Rasų Cemetery is beautiful at all times of the year but especially in the leafy autumn and at Vėlinės on November 1-2, when countless candles flicker across the hillside by night. It has also long been a place of spiritual meaning during troubled times, for example when a group of daring Lithuanians gathered here in October 1956 in support of the Hungarian anti-Soviet uprising.
The biggest cemetery in central Vilnius is Antakalnio kapinės, which can be reached by bearing right from Antakalnio onto L Sapiegos Street, following it round and turning right on Kuosų. Elegantly carved headstones cover the rolling, tree-shrouded landscape, the crosses and tombs inscribed in Lithuanian, Russian and Polish.
Following the paved path, you’ll eventually see a series of identical stone crosses to the left. They are dedicated to Polish soldiers killed during World War I – as bloody and tragic a conflict in the east as it was in the west. Taking paths to the right will take you to broadly chiselled Soviet-era statues in the Socialist Realist style to poets and political leaders who were largely faithful to the party.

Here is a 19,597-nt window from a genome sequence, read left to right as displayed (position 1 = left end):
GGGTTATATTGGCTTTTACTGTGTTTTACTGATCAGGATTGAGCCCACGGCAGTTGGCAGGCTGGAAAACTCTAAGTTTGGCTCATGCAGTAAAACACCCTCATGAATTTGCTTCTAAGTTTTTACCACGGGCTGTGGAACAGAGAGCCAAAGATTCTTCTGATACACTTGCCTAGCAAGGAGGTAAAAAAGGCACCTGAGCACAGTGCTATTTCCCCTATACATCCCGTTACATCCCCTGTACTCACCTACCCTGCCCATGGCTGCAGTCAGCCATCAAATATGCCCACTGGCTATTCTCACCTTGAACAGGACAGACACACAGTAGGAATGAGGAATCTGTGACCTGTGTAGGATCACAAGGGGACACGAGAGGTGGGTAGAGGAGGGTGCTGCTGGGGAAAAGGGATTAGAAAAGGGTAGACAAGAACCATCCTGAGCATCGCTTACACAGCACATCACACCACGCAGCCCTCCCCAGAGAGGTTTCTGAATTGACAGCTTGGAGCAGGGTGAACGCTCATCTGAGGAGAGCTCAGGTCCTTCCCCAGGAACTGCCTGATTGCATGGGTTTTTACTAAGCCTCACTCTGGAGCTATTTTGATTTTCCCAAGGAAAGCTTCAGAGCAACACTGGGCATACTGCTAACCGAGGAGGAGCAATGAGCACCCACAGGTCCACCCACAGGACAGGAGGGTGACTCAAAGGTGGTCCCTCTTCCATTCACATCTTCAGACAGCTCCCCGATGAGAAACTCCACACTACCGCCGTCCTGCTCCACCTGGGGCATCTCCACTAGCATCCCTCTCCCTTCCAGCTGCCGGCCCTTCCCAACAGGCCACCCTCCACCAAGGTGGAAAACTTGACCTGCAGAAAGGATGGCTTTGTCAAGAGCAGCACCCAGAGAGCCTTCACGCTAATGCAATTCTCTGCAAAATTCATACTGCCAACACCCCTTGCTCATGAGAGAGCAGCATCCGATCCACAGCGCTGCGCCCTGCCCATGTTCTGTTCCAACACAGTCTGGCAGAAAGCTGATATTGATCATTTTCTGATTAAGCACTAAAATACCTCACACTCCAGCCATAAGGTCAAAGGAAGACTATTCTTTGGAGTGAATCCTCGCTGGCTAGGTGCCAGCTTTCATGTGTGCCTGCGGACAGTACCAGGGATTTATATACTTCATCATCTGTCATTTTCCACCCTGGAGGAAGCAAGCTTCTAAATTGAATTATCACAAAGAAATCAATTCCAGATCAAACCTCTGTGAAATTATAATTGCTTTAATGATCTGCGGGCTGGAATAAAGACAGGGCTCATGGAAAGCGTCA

Cut into a hill at the heart of the cemetery is a sweeping, semi-circular memorial to the 14 people who died defending the TV Tower and Parliament building in January 1991.
Perched on a high bank above the bubbling River Vilnia at the far end of the Užupis suburb is tranquil Bernardinų kapinės, tightly packed with lopsided metal crosses and tiny, uneven plots. Founded in 1810, this quiet retreat holds the final resting places of university professors, painters and other cultural figures.